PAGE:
The Grand Prix in Switzerland is getting closer to its final stage. Gata Kamsky got his second victory of the tournament, and did it against one of the co-leaders, Alexander Morozevich. This leaves Veselin Topalov and Ruslan Ponomariov at the top of the standings with a +2 score. It proves how strong and evenly distributed is this field.
Preview / Pairings / Live games with analysis
The most impressive game of this round was Gata Kamsky’s win over Alexander Morozevich. The American took down one of the leaders in an exciting battle. The game started as a Sicilian, but soon turned into a kind of King’s Indian Defense. Kamsky, playing white, was not afraid to damage the pawn structure in front of his king and looked for the initiative on that side of the board.
Morozevich was never able to develop his queenside pieces properly and Kamsky effectively took advantage of this factor. The American sacrificed an exchange on move 27 to increase his initiative on the kingside and infiltrated the black position with his strong queen. Morozevich tried to trick his opponent looking for ways to save the game, but Kamsky was ruthless in his attack. He is now on an even score and still has chances to catch the leaders with four rounds to go.
The leaders played today and were the last ones to finish their game. Veselin Topalov had the white pieces against Ruslan Ponomariov. They went into a Nimzo-Indian where black closed the queenside pawn structure with an early c4. Ponomariov handled his small edge effectively and obtained a pawn advantage in the ensuing knights endgame. Topalov defended accurately and the players split the point on move 72.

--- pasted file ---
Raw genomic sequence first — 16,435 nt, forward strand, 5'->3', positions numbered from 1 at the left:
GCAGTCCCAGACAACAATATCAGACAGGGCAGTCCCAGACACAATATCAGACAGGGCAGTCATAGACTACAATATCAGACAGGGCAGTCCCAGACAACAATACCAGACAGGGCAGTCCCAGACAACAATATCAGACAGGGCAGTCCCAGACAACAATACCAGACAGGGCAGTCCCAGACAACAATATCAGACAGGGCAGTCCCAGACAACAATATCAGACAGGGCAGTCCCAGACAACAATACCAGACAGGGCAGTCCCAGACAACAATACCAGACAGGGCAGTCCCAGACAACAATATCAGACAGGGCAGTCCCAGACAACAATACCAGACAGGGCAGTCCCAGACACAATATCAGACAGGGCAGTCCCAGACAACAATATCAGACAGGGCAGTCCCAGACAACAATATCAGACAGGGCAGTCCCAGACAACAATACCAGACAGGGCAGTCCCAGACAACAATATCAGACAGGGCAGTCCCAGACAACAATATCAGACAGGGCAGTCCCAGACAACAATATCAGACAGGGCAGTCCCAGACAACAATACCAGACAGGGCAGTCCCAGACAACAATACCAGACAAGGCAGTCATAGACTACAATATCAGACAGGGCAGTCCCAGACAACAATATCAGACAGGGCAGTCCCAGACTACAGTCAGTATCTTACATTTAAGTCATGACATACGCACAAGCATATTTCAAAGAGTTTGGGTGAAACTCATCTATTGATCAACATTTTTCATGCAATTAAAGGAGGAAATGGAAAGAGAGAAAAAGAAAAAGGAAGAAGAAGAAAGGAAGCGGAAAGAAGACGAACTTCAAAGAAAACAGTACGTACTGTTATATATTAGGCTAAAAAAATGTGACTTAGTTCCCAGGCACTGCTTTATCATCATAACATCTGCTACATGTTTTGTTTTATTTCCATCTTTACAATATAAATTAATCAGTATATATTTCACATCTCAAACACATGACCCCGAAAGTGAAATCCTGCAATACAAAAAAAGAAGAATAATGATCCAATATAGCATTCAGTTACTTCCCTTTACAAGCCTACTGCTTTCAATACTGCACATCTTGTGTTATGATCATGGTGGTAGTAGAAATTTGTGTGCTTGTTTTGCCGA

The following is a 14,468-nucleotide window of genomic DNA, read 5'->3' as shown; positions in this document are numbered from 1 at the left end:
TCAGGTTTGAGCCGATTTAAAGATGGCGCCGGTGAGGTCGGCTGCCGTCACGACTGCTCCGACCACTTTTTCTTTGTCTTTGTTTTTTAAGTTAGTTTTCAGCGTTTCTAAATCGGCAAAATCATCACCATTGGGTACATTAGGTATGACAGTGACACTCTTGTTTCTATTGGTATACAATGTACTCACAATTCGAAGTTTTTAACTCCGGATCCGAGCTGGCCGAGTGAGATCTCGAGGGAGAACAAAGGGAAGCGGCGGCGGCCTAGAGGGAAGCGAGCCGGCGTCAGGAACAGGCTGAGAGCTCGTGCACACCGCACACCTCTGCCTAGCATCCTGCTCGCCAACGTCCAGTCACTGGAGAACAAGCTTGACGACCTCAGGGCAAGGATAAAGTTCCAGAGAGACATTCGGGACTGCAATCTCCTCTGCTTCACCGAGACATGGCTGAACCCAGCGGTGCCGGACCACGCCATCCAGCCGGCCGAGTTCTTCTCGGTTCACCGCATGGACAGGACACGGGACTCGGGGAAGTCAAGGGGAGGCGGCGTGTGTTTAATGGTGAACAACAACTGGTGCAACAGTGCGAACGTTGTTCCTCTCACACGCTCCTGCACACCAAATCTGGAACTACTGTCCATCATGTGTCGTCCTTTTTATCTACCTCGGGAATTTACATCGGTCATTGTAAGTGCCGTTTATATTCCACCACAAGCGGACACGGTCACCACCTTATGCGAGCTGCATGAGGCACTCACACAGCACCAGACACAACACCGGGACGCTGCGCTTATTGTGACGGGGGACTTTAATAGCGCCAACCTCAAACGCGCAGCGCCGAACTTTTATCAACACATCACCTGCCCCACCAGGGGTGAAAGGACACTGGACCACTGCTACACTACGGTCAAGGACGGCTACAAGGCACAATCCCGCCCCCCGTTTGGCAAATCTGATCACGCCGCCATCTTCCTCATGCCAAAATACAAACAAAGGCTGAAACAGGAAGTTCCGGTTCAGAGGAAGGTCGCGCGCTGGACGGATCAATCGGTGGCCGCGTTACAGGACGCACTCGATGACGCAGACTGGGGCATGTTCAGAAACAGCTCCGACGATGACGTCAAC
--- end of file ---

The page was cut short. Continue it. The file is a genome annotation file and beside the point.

Both stay as co-leaders of the event with +2. They have shown the most stable chess in the tournament. However, there are still four rounds to go and a lot of players have chances to catch them.
Peter Leko and Shakhriyar Mamedyarov played an interesting Ruy Lopez. Although there were many points where it was easy to go astray, the players managed to hold things together and take right decisions. It took them 42 moves to sign the score-sheets with 1/2 – 1/2.
The youngest players of the field played the very fashionable Gruenfeld Defense. Fabiano Caruana was the one who chose it as his weapon with white, but Anish Giri was completely prepared to deal with this opening, which he uses quite often. The contenders entered into a sharp theoretical line and did not spend too much of their time on the clock, especially the Italian. The draw came on move 42.
Hikaru Nakamura and Teimour Radjabov drew after 54 moves, while Sergey Karjiakin and Rustam Kasimdzhanov battled during 38 moves to get the same result.
Standings after 7 rounds:
Photos by Anastasiya Karlovich